The issue in this case relates to whether hyperlinks that connect to allegedly defamatory material meet the publication requirement for a finding of defamation. The Plaintiff sued the Defendant, who operates a website on which he posted an article called “Free Speech in Canada”, The article contained hyperlinks to other websites that contained allegedly defamatory information about the Plaintiff. All the Justices concurred in the ultimate finding in the case that publication was not proved by the Plaintiff. However, three sets of reasons were provided.
The majority of the Supreme Court of Canada found that a hyperlink, by itself, should never be seen as “publication” of the allegedly defamatory material. The Court found that hyperlinks are similar to footnotes or references in an article and it remains the actual creator of the defamatory words who publishes the words. The Supreme Court held that hyperlinking may result in a finding of publication in the event that the hyperlinkers actually express something defamatory.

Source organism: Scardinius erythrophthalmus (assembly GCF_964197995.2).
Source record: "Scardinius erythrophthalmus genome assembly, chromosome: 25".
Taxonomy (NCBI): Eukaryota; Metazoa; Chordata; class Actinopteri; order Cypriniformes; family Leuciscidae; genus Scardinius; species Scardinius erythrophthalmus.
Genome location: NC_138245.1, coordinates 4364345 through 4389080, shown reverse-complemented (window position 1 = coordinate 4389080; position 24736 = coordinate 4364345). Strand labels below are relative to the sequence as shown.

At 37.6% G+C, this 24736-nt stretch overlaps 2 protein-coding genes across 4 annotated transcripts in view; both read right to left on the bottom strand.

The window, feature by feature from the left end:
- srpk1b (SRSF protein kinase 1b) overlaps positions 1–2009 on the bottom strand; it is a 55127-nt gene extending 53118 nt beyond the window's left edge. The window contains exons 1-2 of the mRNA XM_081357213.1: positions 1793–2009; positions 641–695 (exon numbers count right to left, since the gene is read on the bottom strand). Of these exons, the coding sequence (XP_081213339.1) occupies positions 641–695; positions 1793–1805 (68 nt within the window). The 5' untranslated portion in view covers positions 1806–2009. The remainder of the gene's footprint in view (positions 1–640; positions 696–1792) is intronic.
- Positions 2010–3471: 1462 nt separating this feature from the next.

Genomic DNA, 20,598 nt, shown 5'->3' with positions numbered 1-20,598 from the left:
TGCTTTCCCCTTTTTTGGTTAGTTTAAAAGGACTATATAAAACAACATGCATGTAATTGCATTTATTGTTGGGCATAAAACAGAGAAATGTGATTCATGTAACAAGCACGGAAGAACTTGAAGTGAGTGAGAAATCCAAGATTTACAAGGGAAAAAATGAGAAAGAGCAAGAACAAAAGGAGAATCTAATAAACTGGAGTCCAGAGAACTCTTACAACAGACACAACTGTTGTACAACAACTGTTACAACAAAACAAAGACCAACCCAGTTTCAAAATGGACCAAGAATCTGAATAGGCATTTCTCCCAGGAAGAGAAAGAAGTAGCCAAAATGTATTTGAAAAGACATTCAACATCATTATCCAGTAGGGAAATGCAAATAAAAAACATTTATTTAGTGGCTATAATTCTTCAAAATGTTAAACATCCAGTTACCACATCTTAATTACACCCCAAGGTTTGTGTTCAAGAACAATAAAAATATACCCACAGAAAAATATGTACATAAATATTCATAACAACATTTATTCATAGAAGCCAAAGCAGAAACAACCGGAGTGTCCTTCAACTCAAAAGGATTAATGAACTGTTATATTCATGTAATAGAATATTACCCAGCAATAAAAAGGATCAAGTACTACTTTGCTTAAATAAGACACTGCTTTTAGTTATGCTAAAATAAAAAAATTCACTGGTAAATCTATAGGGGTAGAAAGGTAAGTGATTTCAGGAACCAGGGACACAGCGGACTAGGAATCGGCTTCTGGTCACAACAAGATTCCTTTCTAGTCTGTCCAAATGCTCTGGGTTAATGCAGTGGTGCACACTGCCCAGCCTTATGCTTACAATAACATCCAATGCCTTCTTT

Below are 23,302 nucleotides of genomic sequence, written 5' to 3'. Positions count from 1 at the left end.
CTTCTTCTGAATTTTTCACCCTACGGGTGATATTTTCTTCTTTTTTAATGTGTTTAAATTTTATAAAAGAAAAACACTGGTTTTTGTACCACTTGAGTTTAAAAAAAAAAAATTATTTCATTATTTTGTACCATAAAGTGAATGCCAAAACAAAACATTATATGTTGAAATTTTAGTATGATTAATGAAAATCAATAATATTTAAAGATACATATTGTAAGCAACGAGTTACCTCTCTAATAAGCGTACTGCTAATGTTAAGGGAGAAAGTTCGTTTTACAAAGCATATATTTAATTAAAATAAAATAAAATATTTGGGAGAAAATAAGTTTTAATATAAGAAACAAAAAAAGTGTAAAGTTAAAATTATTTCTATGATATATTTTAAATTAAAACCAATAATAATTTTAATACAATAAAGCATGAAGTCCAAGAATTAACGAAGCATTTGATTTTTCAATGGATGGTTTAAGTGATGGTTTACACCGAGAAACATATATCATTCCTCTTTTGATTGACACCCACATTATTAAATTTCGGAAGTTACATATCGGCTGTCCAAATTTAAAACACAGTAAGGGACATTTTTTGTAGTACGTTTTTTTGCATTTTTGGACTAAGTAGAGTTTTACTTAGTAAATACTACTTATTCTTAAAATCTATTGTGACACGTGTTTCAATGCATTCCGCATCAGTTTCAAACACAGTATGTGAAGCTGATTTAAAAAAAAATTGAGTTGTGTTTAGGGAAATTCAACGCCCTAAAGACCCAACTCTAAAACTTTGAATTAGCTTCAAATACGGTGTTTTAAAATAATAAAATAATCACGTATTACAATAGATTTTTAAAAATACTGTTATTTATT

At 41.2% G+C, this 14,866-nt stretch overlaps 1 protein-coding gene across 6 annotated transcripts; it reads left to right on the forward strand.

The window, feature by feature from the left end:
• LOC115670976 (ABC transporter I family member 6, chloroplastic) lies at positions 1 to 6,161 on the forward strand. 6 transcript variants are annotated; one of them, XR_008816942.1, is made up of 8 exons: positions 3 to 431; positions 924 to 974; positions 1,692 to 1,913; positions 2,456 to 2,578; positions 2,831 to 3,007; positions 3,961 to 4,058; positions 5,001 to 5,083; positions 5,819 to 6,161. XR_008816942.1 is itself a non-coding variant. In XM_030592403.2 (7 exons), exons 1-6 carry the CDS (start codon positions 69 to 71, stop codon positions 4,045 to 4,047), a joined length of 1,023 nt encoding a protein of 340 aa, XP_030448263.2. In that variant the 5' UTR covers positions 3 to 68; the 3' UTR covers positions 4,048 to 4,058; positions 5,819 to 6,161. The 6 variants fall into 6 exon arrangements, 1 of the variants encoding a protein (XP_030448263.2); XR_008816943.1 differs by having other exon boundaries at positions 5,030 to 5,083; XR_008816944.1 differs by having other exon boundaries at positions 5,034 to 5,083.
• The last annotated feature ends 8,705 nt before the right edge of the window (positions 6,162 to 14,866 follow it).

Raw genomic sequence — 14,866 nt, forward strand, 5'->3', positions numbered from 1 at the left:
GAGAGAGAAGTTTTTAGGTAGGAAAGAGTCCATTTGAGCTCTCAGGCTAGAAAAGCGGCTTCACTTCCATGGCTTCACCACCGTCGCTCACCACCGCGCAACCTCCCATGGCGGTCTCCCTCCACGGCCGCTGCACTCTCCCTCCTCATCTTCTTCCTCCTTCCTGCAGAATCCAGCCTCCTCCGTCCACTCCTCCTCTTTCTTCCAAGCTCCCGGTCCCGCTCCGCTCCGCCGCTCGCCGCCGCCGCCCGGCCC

Two of the Justices of the Supreme Court proposed a different formulation of the test for publication, stating that a hyperlink should constitute publication if, when read contextually, the text that includes the hyperlink results in the adoption or endorsement of the specific content to which it links. One Justice concurred in the ultimate decision of the Court, finding that publication was not proved, but suggested that the test should be whether the defamatory information is readily available to a third party as a result of the hyperlink. It was held that, in this case, the Defendant did make the defamatory information readily available, but the Plaintiff did not prove that third parties received the information.